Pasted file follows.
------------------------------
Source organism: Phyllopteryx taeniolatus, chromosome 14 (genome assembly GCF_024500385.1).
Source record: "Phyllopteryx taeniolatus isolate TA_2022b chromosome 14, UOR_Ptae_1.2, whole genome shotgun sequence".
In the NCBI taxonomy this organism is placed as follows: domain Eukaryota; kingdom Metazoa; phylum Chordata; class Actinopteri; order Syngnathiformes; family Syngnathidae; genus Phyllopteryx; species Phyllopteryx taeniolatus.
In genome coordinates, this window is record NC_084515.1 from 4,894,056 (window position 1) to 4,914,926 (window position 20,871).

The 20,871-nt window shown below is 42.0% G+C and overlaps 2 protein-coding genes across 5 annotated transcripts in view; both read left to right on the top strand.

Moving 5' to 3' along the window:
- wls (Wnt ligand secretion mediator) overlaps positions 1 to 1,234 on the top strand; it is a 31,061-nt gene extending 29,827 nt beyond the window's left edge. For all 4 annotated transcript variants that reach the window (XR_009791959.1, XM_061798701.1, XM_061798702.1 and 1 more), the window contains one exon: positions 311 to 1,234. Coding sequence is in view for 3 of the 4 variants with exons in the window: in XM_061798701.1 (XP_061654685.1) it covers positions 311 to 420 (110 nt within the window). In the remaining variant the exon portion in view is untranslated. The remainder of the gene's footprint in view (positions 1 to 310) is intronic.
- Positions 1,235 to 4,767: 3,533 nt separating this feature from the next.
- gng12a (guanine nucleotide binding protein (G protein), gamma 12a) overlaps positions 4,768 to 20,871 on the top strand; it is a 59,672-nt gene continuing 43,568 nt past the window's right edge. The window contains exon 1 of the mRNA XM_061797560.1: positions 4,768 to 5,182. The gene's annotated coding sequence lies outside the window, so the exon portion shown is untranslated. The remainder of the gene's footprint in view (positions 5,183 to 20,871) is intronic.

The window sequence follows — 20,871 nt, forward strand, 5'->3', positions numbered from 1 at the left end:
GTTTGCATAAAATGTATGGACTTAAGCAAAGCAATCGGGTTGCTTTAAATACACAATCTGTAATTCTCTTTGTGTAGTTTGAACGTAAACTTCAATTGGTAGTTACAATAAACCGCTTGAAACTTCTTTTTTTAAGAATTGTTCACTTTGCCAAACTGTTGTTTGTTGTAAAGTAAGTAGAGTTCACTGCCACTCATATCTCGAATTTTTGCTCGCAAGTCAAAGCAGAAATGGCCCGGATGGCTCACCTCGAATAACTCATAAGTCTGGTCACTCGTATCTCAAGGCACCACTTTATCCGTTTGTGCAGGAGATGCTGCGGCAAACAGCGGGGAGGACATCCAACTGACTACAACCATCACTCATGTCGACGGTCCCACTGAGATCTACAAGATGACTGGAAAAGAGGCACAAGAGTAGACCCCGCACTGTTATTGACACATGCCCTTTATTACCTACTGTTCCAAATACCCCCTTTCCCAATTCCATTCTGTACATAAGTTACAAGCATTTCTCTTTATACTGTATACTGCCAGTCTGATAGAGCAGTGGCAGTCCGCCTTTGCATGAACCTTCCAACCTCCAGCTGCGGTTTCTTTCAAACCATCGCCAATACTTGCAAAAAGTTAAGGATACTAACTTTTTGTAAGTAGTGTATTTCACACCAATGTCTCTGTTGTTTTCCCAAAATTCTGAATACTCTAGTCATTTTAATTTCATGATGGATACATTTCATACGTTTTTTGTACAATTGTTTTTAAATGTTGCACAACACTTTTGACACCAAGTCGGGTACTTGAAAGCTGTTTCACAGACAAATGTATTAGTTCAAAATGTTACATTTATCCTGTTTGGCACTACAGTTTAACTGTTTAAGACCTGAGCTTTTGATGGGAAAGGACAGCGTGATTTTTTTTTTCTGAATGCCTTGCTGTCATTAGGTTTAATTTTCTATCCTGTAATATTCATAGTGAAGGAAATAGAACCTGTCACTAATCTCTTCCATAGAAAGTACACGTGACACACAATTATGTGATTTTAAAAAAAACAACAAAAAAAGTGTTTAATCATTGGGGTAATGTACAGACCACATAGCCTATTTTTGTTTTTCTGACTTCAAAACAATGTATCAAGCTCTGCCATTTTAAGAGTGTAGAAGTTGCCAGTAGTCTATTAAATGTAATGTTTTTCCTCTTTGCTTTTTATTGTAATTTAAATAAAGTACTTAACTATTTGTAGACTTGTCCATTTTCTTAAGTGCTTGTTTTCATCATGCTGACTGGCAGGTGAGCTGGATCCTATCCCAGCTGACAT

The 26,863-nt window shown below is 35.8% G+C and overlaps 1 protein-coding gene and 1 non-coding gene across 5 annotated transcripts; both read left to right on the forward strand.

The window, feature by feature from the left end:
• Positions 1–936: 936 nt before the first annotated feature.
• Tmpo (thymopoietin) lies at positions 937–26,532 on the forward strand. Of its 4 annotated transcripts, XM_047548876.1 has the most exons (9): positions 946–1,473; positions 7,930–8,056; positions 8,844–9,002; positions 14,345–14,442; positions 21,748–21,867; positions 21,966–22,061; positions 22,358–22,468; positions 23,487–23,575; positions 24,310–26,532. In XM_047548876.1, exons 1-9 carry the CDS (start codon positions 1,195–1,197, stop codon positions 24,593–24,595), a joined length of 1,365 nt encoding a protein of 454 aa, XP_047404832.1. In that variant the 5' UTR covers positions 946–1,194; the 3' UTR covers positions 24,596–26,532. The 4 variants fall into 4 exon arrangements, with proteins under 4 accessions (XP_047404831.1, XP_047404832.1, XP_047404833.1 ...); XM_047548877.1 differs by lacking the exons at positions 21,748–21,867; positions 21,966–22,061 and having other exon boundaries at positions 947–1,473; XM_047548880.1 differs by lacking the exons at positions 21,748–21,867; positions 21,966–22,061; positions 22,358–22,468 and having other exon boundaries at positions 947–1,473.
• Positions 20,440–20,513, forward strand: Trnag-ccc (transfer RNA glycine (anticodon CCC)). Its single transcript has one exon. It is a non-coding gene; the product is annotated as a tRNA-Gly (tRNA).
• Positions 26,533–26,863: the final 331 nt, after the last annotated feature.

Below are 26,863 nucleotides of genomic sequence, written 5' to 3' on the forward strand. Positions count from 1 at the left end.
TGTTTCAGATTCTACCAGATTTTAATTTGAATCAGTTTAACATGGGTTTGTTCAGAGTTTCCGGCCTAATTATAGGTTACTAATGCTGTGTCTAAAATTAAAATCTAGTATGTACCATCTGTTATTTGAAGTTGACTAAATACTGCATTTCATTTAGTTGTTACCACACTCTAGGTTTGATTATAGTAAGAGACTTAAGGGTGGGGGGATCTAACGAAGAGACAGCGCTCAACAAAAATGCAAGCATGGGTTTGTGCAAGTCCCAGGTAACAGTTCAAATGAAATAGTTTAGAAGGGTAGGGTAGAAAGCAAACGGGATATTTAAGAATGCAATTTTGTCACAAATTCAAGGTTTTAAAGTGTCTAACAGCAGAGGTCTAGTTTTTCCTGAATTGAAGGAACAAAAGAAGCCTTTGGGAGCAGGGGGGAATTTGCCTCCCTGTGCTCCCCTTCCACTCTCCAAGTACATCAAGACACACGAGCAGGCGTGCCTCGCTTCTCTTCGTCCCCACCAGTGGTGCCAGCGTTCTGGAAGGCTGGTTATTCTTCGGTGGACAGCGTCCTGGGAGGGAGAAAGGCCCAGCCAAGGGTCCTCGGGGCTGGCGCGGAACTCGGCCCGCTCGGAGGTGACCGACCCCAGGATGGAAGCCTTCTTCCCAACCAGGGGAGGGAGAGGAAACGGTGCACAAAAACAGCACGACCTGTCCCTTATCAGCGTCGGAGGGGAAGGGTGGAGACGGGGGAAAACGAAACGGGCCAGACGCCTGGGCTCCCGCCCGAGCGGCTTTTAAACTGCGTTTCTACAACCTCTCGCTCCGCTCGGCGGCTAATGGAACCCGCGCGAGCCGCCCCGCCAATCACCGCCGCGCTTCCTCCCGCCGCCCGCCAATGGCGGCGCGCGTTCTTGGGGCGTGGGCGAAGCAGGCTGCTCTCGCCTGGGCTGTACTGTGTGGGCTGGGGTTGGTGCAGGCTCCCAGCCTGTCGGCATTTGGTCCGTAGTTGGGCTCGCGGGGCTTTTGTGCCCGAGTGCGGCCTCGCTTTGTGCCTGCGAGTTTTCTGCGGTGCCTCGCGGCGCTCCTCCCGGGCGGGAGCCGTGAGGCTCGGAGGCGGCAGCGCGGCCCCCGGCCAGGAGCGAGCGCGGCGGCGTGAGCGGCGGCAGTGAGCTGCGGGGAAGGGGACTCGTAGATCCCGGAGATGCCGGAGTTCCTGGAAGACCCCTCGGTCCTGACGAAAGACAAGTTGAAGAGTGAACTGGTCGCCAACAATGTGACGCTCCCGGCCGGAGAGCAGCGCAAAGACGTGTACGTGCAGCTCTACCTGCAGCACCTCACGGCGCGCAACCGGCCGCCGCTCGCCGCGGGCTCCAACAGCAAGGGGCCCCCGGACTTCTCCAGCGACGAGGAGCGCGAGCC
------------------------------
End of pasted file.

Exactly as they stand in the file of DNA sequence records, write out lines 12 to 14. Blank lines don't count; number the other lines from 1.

The 26,863-nt window shown below is 35.8% G+C and overlaps 1 protein-coding gene and 1 non-coding gene across 5 annotated transcripts; both read left to right on the forward strand.

The window, feature by feature from the left end:
• Positions 1–936: 936 nt before the first annotated feature.